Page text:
George Floyd's death at the hands of police in Minneapolis last month catapulted his name and his story into a rallying cry against racial injustice and police brutality in a matter of weeks.
But as participants in an online forum last Friday made abundantly clear, Floyd is but one in a long list of such victims targeted by police because of their race.
“As I think about what it is that we’re called here today to discuss and talk about, it’s just heavy,” said Derrick Brooms, an associate professor of Sociology & Africana Studies at the University of Cincinnati, in remarks at the event which was organized by Dalhousie’s Office of the Vice-Provost, Equity & Inclusion/Human Rights and Equity Services, the Dalhousie Student Union (DSU) and the Black Faculty & Staff Caucus.
“It’s a heaviness that is very difficult to articulate sometimes and even with that difficulty trying to articulate it, it is a reality that we must endure.”
Dr. Brooms, joined by a collection of scholars and experts from Dal and the Halifax community as part of Speak Truth to Power: Forum on Anti-Black Racism, listed Floyd alongside other Black individuals who have been killed by police in recent weeks and months.
He raised the killing of Breonna Taylor, an emergency health worker shot eight times in mid-March by police who entered her apartment in Louisville, Kentucky. Her death is now under investigation by the FBI. And he noted Tony McDade, a transgender man killed by a police officer in late May in Tallahassee, Florida in a situation many are demanding an investigation into.
“Anti-Blackness is not individualized,” said Dr. Brooms. “What we see happen to George Floyd, Breonna Taylor is not an individual act of violence. It’s an act of violence perpetuated against Black folks in general. It is an act of violence perpetuated against Black lives in general.”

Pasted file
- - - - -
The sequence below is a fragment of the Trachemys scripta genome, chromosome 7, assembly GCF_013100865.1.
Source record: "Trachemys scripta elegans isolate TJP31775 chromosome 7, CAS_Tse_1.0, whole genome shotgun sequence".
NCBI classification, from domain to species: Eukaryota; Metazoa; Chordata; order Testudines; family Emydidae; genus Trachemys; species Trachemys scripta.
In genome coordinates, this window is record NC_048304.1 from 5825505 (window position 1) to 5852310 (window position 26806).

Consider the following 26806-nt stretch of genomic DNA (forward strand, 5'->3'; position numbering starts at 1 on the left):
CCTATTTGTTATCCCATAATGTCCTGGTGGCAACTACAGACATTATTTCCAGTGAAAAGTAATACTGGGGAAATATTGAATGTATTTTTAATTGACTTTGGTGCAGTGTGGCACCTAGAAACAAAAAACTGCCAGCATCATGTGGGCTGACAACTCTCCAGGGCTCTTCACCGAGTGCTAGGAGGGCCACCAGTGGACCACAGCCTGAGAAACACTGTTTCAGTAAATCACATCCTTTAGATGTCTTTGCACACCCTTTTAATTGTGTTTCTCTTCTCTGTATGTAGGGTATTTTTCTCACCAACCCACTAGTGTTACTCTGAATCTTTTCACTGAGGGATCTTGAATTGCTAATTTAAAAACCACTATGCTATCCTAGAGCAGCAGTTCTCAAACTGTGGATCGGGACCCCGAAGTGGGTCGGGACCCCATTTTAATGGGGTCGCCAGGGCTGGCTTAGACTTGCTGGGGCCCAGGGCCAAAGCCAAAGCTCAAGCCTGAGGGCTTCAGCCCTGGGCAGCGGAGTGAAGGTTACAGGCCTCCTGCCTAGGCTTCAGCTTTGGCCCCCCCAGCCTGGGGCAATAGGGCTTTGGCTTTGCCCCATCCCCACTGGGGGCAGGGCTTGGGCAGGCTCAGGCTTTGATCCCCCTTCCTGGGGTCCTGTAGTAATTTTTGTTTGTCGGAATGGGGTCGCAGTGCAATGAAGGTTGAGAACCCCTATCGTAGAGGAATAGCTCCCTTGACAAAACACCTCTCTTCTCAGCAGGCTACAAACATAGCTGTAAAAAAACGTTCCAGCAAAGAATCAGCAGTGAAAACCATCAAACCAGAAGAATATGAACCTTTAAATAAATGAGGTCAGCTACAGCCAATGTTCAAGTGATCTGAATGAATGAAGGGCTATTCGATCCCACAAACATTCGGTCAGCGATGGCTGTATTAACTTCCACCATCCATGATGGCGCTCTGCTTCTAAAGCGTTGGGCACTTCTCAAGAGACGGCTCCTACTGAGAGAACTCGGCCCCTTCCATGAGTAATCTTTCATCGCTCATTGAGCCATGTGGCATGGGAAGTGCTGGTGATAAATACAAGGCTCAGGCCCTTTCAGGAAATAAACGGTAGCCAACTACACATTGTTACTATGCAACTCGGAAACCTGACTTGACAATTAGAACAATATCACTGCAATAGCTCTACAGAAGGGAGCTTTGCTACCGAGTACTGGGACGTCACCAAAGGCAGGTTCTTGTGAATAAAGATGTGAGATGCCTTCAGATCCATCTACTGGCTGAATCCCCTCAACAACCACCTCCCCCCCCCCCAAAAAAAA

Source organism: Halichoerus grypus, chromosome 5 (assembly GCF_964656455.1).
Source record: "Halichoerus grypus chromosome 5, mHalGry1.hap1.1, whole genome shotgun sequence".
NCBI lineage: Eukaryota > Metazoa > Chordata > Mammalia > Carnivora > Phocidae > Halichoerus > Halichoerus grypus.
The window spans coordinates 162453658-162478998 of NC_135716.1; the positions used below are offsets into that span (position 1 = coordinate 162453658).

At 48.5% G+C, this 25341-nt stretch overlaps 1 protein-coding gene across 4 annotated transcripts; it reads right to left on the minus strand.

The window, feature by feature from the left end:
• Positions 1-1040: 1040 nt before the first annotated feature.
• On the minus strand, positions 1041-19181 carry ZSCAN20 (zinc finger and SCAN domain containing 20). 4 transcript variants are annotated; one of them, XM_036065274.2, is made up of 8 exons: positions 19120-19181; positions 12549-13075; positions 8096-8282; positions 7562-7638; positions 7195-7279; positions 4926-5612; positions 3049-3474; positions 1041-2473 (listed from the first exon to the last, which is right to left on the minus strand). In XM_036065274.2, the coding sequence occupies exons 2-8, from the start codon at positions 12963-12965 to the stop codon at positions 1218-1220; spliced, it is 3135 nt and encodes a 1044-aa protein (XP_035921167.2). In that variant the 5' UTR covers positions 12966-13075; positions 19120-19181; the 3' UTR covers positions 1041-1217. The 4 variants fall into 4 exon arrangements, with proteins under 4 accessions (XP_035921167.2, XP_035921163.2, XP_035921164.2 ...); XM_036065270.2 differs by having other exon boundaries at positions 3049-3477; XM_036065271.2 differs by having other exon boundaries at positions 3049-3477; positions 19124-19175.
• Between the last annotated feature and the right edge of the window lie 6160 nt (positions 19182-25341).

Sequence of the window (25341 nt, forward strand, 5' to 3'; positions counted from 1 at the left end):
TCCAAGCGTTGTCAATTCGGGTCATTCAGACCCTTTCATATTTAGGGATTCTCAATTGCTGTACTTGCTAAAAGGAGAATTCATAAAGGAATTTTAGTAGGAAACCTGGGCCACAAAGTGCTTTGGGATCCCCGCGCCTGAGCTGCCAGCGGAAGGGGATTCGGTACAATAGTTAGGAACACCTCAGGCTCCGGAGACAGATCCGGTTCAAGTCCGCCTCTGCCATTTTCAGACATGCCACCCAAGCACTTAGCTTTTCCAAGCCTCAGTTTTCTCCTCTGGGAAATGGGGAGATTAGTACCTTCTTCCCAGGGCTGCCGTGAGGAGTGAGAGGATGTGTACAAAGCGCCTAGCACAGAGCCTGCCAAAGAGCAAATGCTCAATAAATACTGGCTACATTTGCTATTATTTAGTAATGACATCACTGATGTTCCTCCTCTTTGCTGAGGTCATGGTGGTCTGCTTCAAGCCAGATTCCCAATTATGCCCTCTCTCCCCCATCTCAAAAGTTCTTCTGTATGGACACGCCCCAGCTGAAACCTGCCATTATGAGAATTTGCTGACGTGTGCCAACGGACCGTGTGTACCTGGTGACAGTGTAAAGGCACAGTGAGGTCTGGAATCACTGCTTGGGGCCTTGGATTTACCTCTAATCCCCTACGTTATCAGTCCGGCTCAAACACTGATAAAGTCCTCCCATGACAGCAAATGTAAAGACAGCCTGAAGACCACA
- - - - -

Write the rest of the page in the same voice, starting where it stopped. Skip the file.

Burdens of proof
Demands for an extra “burden of proof,” such as an additional piece of identification during a stop by police, or receiving more severe punishments are other examples of the heavier burden Black individuals have to shoulder every day, said Dr. Brooms.
Referencing the “specificity of anti-Black racism,” he said we can talk about police tactics used in the deaths of Black individuals, but the larger concern is how it renders Black people’s “humanity as unimaginable, invisible and absent.”
He noted how Floyd’s tragic final words, “I can’t breathe,” can also be used to reflect the structural and behavioural underpinnings of anti-Black racism.
“We can’t breathe because we attend too many schools where windows don’t open, where air conditioning doesn’t work, where we don’t have enough books, where we have more police officers than counsellors.”
A Canadian problem, too
Other participants in the forum, which drew close to 400 viewers on Zoom, expanded on Dr. Broom’s recognizing of names and lives lost, expanding the list to include Canadians killed by police recently in situations of suspected racialized violence.
Regis Korchinski-Paquet, Andrew Loku, D'Andre Campbell, Jason Collins, Stewart Kevin Andrews were just a few names shared by Dr. OmiSoore Dryden, an associate professor and the James R. Johnston Chair in Black Canadian Studies at Dal.